Laura Trott accused of not knowing 'basic facts of her job' after questions over debt

A Treasury minister has been accused of not knowing "the basic facts of her job" after struggling to answer questions about the rise in national debt.

Labour said it was "terrifying" that Laura Trott is in charge of the country's finances after she was challenged for repeatedly claiming that debt is falling as a proportion of GDP.

Ms Trott said she had "different figures" when she was presented with the latest official projections from the Office for Budget Responsibility (OBR), which suggest an increase in debt over the next five years.

According to the fiscal watchdog's November outlook, debt is forecast to climb as a percentage of national income from 89% in 2023/24 to 92.8% in 2028/29.

Appearing on BBC Radio 4's PM programme, Ms Trott was asked how the government can afford potential tax cuts ahead of the next election, given that one of Rishi Sunak's five key pledges is to reduce national debt.

She said: "The central pledge... is that debt needs to be falling over the five-year fiscal forecast as a percentage of GDP, which it is."

Presenter Evan Davis, a former economist, interjected, telling her the debt is set to be "higher in five years than now" and pointing to the latest projections.

She maintained debt is falling as a percentage of GDP, but when challenged again, Ms Trott appeared to start saying "I'm not sure", to which Davis replied: "This is really basic... I'm amazed that you don't know that debt is rising."

The minister said: "I think I need to have the figures. I've got different figures which... I think we just need to... yeah." She did not specify which figures she meant.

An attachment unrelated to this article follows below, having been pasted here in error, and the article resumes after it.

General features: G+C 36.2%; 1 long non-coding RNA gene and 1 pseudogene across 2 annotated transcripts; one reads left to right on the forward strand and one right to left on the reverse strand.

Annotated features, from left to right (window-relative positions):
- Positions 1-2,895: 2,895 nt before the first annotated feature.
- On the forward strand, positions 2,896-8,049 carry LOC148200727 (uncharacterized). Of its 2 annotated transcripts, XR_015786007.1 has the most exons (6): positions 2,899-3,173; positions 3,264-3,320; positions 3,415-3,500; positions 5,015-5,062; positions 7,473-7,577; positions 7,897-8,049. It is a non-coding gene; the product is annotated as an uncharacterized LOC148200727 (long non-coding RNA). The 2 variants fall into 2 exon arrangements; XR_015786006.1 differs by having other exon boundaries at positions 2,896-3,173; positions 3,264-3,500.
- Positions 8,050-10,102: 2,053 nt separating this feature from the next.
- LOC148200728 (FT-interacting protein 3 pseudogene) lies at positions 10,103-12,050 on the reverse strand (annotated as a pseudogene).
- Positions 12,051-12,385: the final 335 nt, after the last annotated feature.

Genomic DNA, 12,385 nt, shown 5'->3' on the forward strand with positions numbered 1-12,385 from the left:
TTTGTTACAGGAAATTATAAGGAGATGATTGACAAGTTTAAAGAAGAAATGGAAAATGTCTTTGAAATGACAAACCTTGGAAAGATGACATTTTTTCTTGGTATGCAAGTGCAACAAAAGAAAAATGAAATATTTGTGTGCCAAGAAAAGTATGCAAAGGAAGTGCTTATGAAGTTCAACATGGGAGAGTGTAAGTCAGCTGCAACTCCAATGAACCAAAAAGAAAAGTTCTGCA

Labour said it was "terrifying" that people unaware of "the basic facts" are in charge of the country's finances.

Ms Trott's opposite number, Darren Jones, said: "The Tories have crashed the economy and doubled the national debt over the last decade. This evening we discover that Laura Trott, Jeremy Hunt's number two, doesn't even know the basic facts of her job.

"It's terrifying to think these people are not just in charge of the country's finances, but still think they can lecture anyone else."

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The government has previously been chastised for claiming that debt is falling.

In December, the head of the statistics watchdog said the assertion, made by Mr Sunak two times in November, may have caused "confusion" and "undermined trust in the government's use of statistics".

The OBR forecast which Mr Davis was citing says that debt will start to fall in the latter half of this decade - but it will still be higher in five years time than it is now.

The projection is that debt will rise from 89% of GDP now to 93.2% in 2026-27. It will then decline in the final two years to 92.8% of GDP by 2028-29.

Downing Street pointed to this when contacted for comment, saying that means the government "is on track to meet our commitment to have debt falling in five years' time".